OAN’s Stephanie Stahl
12:16 PM – Sunday, November 5, 2023
A small town Alabama mayor has died by suicide after being involuntarily outed for dressing up as a transgender woman on social media.
Smiths Station Mayor F.L. “Bubba” Copeland died from a self-inflicted gunshot wound on Friday evening following a slow police pursuit.
Lee County police officers were responding to a request for a welfare check on Copeland at around 4:15 p.m. CT when they spotted him driving.
Police officers attempted to pull Copeland over. He then stopped and exited the car, produced a handgun and shot himself.
Sheriff Jay Jones said there were no outstanding warrants or any other reason to stop the vehicle other than responding to the request for a welfare check.
The 63-year-old mayor also served as the pastor of First Baptist Church in Phenix City. He is survived by his wife and three children.
The sheriff’s office reports that the investigation into the death is ongoing amid controversy that Copeland was the subject of.
In the two days leading up to his death, Copeland faced scrutiny after several news articles came out, revealing the Smiths Station mayor had been posing as a transgender woman on social media.
On Wednesday, which was Copeland’s 62nd birthday, 1819 News published a report that revealed Copeland had shared explicit content and photos of himself dressed as a woman on the internet, under the name “Brittini Blaire Summerlin.”
The news outlet provided screenshots from Copeland’s Instagram and Reddit accounts. The accounts have since been removed.
Several other news outlets repurposed the story after it was initially shared by 1819 News.
Copeland reportedly told 1819 News that his online alter ego was merely a “hobby” that did not leave the privacy of his own home.
“Just my wife knows about it,” Copeland said. “It’s a hobby I do to relieve stress. I have a lot of stress, and I’m not medically transitioning. It’s just a bit of a character I’m playing. … I don’t go out and seek solicitation or anything like that.”
“What I do in private life has nothing to do with what I do in my holy life,” Copeland told 1819 reporter Craig Monger. “Does this have any effect on me being mayor, that I sometimes put on a dress or sometimes put on makeup? Does that have anything to do whatsoever with me being mayor or being a pastor?”
On Wednesday evening, Copeland briefly addressed the controversy during a service at First Baptist Church in Phenix City.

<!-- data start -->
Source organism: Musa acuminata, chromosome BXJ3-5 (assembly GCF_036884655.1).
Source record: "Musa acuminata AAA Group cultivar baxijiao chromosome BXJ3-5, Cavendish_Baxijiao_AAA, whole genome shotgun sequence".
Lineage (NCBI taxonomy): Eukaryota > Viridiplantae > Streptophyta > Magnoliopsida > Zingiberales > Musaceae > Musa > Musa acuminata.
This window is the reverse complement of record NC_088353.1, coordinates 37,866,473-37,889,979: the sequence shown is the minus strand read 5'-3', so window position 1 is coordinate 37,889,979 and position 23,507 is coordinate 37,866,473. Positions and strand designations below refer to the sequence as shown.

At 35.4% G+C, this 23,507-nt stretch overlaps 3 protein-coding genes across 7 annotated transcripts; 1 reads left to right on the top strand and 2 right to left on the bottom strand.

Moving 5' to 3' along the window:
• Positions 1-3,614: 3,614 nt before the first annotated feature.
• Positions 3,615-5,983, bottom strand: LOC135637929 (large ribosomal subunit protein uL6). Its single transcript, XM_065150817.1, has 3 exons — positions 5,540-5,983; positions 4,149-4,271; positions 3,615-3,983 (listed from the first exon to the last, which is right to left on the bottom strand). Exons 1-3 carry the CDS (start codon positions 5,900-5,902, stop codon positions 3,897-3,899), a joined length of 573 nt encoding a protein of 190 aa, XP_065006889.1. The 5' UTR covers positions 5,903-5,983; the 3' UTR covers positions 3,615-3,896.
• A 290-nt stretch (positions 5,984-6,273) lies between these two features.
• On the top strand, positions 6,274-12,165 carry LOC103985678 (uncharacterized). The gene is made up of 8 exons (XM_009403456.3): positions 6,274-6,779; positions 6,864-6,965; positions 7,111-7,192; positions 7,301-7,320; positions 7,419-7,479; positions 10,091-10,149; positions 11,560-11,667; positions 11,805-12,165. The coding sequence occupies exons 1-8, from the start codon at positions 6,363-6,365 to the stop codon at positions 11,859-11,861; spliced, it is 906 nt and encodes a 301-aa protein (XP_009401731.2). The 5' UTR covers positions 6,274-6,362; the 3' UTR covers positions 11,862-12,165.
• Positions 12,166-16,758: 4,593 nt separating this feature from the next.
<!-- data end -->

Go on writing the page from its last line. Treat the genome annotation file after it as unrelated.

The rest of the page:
“I have been an object of an internet attack,” Copeland said. “An article that was written about my capacity as the mayor [and] capacity as a pastor. The article is not who or what I am.”
Copeland said he took pictures with his wife in their home in an attempt of “humor” because he believed he was not a “handsome man” nor a “beautiful woman either.”
“I apologize for any embarrassment caused by my private, personal life that has come publicly,” Copeland said during the sermon.
Several members of the community, among them former Phenix City School Superintendent Dr. Larry DiChiara, have expressed their views on the matter online.
“I am so angry right now and heartbroken,” DiChiara posted. “I witnessed a good man be publicly ridiculed and crucified over the last few days…to the point that he just took his own life today.”
DiChiara reported speaking with Copeland since the controversy broke on Wednesday.
“I knew he was suffering so I reached out to him yesterday and offered him support and encouragement,” DiChiara posted. “He was appreciative and acknowledged that he had been going through some “dark days” over the last few days. I just want to ask you people who thought it humorous to publicly ridicule him, “Are you happy now?” What crime did he commit?”
DiChiara ended the post with this, “For our brother, F.L. Bubba Copeland, May God bless your soul and forgive those who took pleasure in your suffering. They should all be ashamed!”
Cam Ward, director of Alabama Pardons and Paroles, said that Copeland’s death was “so incredibly sad.”
In 2019, Copeland guided the city in its efforts to recover from the aftermath of a devastating tornado that struck the nearby town of Beauregard, resulting in the tragic loss of 23 lives.
During that period, Copeland met with the then-President Donald Trump, who had arrived to assess the extensive damage caused by the storm.
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